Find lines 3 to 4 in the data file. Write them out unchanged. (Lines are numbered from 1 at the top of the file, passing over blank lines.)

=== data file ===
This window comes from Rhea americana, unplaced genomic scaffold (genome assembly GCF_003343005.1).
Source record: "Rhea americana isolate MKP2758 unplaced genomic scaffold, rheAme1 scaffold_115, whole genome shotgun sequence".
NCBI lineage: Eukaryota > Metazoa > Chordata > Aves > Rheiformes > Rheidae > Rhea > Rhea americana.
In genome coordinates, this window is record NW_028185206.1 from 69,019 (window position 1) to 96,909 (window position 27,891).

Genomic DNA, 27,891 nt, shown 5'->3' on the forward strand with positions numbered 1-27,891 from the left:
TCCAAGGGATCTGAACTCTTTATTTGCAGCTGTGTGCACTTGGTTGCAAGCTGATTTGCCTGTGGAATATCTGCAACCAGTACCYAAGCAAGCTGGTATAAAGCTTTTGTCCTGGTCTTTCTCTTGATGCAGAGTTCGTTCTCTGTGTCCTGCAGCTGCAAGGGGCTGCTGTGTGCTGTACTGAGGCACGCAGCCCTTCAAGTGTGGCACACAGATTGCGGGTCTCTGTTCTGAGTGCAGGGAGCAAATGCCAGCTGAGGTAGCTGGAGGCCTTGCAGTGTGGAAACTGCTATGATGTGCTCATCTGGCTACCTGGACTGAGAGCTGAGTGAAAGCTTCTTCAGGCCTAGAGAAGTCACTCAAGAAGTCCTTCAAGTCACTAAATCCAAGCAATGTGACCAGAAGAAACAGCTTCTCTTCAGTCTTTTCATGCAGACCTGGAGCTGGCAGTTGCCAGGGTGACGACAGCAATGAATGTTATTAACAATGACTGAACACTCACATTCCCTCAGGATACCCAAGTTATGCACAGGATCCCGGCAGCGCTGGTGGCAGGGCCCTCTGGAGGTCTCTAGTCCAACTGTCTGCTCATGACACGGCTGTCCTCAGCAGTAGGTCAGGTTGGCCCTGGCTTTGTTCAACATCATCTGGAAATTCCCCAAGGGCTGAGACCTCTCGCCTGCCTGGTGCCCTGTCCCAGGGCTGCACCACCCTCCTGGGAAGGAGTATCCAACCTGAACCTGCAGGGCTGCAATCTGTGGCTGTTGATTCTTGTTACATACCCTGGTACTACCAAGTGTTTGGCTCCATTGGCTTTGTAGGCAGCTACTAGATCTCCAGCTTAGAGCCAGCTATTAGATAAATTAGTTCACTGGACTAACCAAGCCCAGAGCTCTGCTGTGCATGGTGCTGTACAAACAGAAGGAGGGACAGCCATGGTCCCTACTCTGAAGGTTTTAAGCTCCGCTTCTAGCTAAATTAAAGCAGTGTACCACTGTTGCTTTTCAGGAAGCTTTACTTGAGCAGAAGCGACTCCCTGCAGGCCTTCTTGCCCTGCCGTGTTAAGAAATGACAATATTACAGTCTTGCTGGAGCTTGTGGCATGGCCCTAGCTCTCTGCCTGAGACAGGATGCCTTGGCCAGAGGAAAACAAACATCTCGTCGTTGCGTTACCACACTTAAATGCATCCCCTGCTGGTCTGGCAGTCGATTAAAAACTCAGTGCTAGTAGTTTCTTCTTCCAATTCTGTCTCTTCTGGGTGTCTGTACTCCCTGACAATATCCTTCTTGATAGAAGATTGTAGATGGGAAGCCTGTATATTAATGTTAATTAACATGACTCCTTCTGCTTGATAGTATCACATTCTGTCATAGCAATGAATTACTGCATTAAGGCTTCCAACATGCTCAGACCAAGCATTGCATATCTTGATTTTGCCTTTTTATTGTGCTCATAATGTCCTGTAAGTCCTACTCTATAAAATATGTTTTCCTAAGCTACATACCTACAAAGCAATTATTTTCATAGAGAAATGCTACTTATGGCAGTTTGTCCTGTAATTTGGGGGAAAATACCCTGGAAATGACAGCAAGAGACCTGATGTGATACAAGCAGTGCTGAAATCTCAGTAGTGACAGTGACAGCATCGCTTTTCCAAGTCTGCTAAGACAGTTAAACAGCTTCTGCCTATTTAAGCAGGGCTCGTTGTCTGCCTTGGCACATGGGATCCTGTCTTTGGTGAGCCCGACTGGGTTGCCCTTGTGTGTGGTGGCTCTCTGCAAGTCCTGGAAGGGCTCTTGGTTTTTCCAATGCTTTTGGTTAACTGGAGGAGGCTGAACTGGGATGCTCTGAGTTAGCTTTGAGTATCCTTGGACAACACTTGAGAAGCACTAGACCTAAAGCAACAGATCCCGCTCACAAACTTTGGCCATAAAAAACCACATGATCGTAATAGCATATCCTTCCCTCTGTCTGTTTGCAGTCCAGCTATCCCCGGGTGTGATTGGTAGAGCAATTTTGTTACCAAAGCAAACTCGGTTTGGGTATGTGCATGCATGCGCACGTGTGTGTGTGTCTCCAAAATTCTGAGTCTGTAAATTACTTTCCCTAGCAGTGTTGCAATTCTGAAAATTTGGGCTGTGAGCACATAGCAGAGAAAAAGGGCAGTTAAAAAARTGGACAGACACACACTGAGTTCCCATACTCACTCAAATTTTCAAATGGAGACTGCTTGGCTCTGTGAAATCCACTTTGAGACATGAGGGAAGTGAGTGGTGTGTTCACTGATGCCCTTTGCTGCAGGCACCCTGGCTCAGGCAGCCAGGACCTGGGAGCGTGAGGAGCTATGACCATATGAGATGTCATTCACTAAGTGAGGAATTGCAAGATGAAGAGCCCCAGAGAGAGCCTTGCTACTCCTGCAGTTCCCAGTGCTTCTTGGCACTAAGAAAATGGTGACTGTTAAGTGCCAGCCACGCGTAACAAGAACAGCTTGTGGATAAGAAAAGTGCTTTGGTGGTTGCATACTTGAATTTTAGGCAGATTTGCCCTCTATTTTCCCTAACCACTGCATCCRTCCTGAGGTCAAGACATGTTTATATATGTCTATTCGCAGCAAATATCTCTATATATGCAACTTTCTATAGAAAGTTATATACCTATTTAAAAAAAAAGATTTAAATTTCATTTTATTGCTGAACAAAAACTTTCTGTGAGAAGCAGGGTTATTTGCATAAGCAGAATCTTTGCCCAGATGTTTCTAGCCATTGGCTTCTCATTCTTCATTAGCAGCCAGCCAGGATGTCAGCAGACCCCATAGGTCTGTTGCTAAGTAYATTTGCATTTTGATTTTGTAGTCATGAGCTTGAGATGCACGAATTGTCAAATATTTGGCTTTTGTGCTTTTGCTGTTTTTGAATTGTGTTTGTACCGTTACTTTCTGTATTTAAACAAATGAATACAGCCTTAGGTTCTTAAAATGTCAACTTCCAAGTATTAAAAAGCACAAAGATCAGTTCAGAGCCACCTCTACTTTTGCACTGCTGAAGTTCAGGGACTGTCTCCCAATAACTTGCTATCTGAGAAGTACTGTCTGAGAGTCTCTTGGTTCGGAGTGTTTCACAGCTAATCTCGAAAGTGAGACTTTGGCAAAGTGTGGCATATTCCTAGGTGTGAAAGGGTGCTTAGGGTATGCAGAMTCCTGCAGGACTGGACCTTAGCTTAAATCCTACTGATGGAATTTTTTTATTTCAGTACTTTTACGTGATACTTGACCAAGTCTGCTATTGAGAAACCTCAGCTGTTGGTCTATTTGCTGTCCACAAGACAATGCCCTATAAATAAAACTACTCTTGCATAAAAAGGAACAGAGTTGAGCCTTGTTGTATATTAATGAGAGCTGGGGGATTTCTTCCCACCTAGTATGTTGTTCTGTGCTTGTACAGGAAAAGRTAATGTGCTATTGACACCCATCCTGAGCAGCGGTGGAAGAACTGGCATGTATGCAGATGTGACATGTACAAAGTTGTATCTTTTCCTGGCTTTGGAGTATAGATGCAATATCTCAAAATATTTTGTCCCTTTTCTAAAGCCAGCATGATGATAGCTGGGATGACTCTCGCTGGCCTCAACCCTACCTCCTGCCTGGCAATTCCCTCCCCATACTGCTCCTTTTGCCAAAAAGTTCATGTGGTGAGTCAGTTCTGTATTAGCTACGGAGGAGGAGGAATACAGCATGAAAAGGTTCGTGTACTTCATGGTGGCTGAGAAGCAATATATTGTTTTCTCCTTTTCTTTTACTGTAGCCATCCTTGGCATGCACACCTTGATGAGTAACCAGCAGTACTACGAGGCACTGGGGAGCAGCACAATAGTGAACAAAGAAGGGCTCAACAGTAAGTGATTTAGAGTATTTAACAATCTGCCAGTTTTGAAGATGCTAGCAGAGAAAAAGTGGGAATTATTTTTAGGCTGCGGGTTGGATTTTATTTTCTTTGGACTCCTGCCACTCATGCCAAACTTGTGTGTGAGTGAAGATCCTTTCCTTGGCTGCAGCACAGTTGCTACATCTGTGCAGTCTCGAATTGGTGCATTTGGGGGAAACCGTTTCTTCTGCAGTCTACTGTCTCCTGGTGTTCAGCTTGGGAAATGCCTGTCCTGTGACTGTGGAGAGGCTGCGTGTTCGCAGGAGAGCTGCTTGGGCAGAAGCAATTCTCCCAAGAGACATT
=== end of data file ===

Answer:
NCBI lineage: Eukaryota > Metazoa > Chordata > Aves > Rheiformes > Rheidae > Rhea > Rhea americana.
In genome coordinates, this window is record NW_028185206.1 from 69,019 (window position 1) to 96,909 (window position 27,891).